In our fast moving society where coffee shops and Ercol furnished Scandi-style cafes tempt you in with their modernity, isn’t it nice to know that in St. Albans there is one place you can go that is proper old fashioned yet every day English tea room? Not Kanuka with it’s trendy transparent cups of (brilliant) tea and not even the Bakehouse with its wonderful array of smart comfort food no, we are talking about a place that wouldn’t look out of place in “Dad’s Army”. In fact you almost expect people to wander in with gasmasks carelessly slung over a shoulder hoping to cash in a tea ration. There may well be a hat rack, I didn’t notice. The point is, it is a nostalgic sort of place and set in the village arcade you would expect nothing less as the walls are actually lined with marble from our city’s Lyon’s Corner House.


I am a big fan of this place because I like tea in a pot served in a cup with a saucer. I also like reasonably priced simple breakfast and lunch fare. Today we visited with our children who are also keen on straightforward cuisine. There was a slightly sticky moment when I had to explain to our animal loving son what a Welsh Rarebit was but that is as exotic as it gets and indeed you would expect it to. I had the aforementioned Welsh Rarebit and found it to be the perfectly sized portion of rich cheesy goodness on a thick piece of toast. My tea was simply just right.


We had to order twice because son two became overwhelmed about a ham sandwich. Anyway, he was delighted with it when it arrived. The other son joined Mr Midweek Lunch in Bacon & Eggs. There was something about the Wodehousean and though he wasn’t having them at 3 o’clock in the morning to recover from a spree around Piccadilly the notion was still a sound one. I disapproved of this thoroughly, as I do of so many of his actions, because they had already had breakfast but no amount of tutting would dissuade them from the bacon. I don’t like the smell and messiness of it at home so perhaps it worked out well for all of us. Husband found them entirely satisfactory. Eldest said the eggs were “very good.”


This very simple yet well prepared and served lunch for four set us back around £25. A small warning is that Abigail’s do not accept credit or debit cards. This may be because they didn’t have such things during WWII. They are not the only ones as “The Courtyard Café” for one operate the same system. It is surprising but not a deal breaker as long as you come prepared. It keeps their prices lower I suppose. So good value, good tasting food in a quaint setting overlooking the Cathedral. As a family we have given it a fond…



West Cornwall Pasty Company

Best Part: The cheese straws (from Simmons)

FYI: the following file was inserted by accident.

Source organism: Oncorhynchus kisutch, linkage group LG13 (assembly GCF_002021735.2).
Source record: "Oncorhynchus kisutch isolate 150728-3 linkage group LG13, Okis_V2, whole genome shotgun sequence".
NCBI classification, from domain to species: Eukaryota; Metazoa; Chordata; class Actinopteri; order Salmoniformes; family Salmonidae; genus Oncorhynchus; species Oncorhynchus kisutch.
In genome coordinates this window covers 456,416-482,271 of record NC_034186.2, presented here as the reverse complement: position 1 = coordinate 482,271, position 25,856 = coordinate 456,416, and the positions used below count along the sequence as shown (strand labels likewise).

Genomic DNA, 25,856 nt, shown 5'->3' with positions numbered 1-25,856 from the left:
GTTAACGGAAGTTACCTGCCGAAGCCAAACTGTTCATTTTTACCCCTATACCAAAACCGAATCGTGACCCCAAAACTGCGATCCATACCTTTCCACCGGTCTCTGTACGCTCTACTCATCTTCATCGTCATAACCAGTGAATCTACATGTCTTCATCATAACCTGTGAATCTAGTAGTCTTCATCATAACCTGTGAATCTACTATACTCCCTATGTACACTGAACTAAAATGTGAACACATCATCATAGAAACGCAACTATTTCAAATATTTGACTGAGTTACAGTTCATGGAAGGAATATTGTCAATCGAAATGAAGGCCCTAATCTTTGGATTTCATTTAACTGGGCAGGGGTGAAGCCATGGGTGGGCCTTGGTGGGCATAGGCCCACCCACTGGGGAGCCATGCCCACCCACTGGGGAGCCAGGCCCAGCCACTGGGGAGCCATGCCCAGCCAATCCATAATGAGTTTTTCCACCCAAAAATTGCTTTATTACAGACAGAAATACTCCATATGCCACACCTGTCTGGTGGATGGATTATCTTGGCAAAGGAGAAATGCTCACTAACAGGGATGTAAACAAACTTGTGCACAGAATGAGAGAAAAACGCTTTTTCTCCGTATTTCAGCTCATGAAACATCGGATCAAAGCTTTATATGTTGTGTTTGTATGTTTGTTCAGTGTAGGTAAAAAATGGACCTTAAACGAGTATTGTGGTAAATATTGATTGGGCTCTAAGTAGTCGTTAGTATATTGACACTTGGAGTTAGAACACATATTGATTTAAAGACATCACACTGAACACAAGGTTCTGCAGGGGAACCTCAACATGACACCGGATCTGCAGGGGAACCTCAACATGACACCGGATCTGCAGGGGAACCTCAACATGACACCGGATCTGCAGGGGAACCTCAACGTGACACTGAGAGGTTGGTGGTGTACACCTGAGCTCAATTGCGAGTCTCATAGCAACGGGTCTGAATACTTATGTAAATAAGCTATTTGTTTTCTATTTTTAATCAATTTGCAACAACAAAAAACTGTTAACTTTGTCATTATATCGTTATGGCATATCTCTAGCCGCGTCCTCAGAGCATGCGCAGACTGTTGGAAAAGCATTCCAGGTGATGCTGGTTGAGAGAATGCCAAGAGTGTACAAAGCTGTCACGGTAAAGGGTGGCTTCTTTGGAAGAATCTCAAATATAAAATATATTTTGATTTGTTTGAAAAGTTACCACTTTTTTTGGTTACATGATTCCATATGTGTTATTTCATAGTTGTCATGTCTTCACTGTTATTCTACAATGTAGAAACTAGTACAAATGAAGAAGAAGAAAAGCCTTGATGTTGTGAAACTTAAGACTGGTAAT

While the weather is still fine if not warm (at the time of writing it is neither), you might consider grabbing a Cornish Pasty from the transparently titled “West Cornwall Pasty Company” and taking it to the Vintry Gardens. You could probably even take it back to your desk but the lovely warm smell might make your colleagues jealous. There is some scant seating but it is not comfortable, encouraging diners to move along please.


I went to University in the West Country and managed to go for four years without eating a real pasty. Now I live in the Home Counties it seems the time to do it. I even make them sometimes. If you like pies it makes a lot of sense. Just stuff everything in the pasty, meat, veg and all and tuck in; how sensible. They are quite creative at “The Cornish Pasty Company” I had a vegetable curry pasty, son 1 had a butter chicken one, husband had a Steak & Ale, son 2 refused to engage so we had to go to Simmons for him.

The price was heftier than I expected. Pasties were around £7 which was a bit steep for a takeaway and our drinks were about £2 which was standard but still annoying. Therefore for 3 people it cost around £26. It was cheaper at Abigails for 4 people eating in.


Anyway, the taste. My pasty was absolutely gorgeous. It was sweet and spicy inside and the pastry itself was crispy and comforting. My son gave moist of the Butter Chicken pasty to his father as it was too curried for his liking. Not a great success. He should have stuck to a traditional Cornish one and indeed would have done so if he liked onion and minced beef. As it is he likes a fair few things but we still couldn’t find something to his satisfaction. Potentially this is not the place to take children who aren’t also tin miners.


Mr Midweek Lunch regretted his rash choice of s Steak & Ale Pasty. He only went from it because there was a limited choice of ones in large, and it was wholemeal to add insult to mediocre flavour. Then as we left through the second door he spotted a whole range of tastier options, many in large size. But it was too late then, too late by far. Anyway the flavour was a bit cloying, and he much preferred his son’s leftovers, nibbled as they were. In general, he tends to prefer Pasties from East Cornwell anyway.


As for the cheese and bacon turnover from Simmons, it looked delicious but no doubt our son made a fuss about it as he usually does about any food we serve him. It did, however, allow us to pick up a Cheese Straw each. I would recommend these whole-heartedly, full of mature melty cheddar flavour with a dash of mustard. For the price we could have had 6 of these each, which would have been a more satisfying meal though potentially not that balanced.

It wasn’t a very successful lunch but I still think it is worth a visit if you want a warming treat and are happy to pay a bit over the odds for it.